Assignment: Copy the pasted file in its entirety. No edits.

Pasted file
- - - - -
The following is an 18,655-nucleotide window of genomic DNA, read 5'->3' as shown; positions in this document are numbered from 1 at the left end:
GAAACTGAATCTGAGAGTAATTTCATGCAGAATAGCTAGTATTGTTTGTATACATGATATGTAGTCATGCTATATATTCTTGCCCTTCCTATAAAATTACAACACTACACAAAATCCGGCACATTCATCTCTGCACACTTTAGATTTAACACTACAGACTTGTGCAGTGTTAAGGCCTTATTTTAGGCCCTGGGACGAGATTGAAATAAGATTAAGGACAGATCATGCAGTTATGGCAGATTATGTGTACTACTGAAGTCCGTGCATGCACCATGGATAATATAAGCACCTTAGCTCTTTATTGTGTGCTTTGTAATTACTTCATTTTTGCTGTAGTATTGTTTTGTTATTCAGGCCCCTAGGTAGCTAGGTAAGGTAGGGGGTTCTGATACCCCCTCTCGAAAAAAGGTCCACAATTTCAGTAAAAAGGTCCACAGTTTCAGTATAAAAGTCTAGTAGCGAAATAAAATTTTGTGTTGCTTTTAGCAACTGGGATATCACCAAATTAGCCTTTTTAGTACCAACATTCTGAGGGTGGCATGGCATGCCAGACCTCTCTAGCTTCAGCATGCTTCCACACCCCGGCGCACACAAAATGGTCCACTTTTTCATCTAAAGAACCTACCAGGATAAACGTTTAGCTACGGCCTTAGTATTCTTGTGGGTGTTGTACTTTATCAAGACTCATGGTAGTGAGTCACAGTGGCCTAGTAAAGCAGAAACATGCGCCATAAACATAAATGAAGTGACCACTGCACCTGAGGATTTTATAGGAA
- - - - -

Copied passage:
The following is an 18,655-nucleotide window of genomic DNA, read 5'->3' as shown; positions in this document are numbered from 1 at the left end:
GAAACTGAATCTGAGAGTAATTTCATGCAGAATAGCTAGTATTGTTTGTATACATGATATGTAGTCATGCTATATATTCTTGCCCTTCCTATAAAATTACAACACTACACAAAATCCGGCACATTCATCTCTGCACACTTTAGATTTAACACTACAGACTTGTGCAGTGTTAAGGCCTTATTTTAGGCCCTGGGACGAGATTGAAATAAGATTAAGGACAGATCATGCAGTTATGGCAGATTATGTGTACTACTGAAGTCCGTGCATGCACCATGGATAATATAAGCACCTTAGCTCTTTATTGTGTGCTTTGTAATTACTTCATTTTTGCTGTAGTATTGTTTTGTTATTCAGGCCCCTAGGTAGCTAGGTAAGGTAGGGGGTTCTGATACCCCCTCTCGAAAAAAGGTCCACAATTTCAGTAAAAAGGTCCACAGTTTCAGTATAAAAGTCTAGTAGCGAAATAAAATTTTGTGTTGCTTTTAGCAACTGGGATATCACCAAATTAGCCTTTTTAGTACCAACATTCTGAGGGTGGCATGGCATGCCAGACCTCTCTAGCTTCAGCATGCTTCCACACCCCGGCGCACACAAAATGGTCCACTTTTTCATCTAAAGAACCTACCAGGATAAACGTTTAGCTACGGCCTTAGTATTCTTGTGGGTGTTGTACTTTATCAAGACTCATGGTAGTGAGTCACAGTGGCCTAGTAAAGCAGAAACATGCGCCATAAACATAAATGAAGTGACCACTGCACCTGAGGATTTTATAGGAA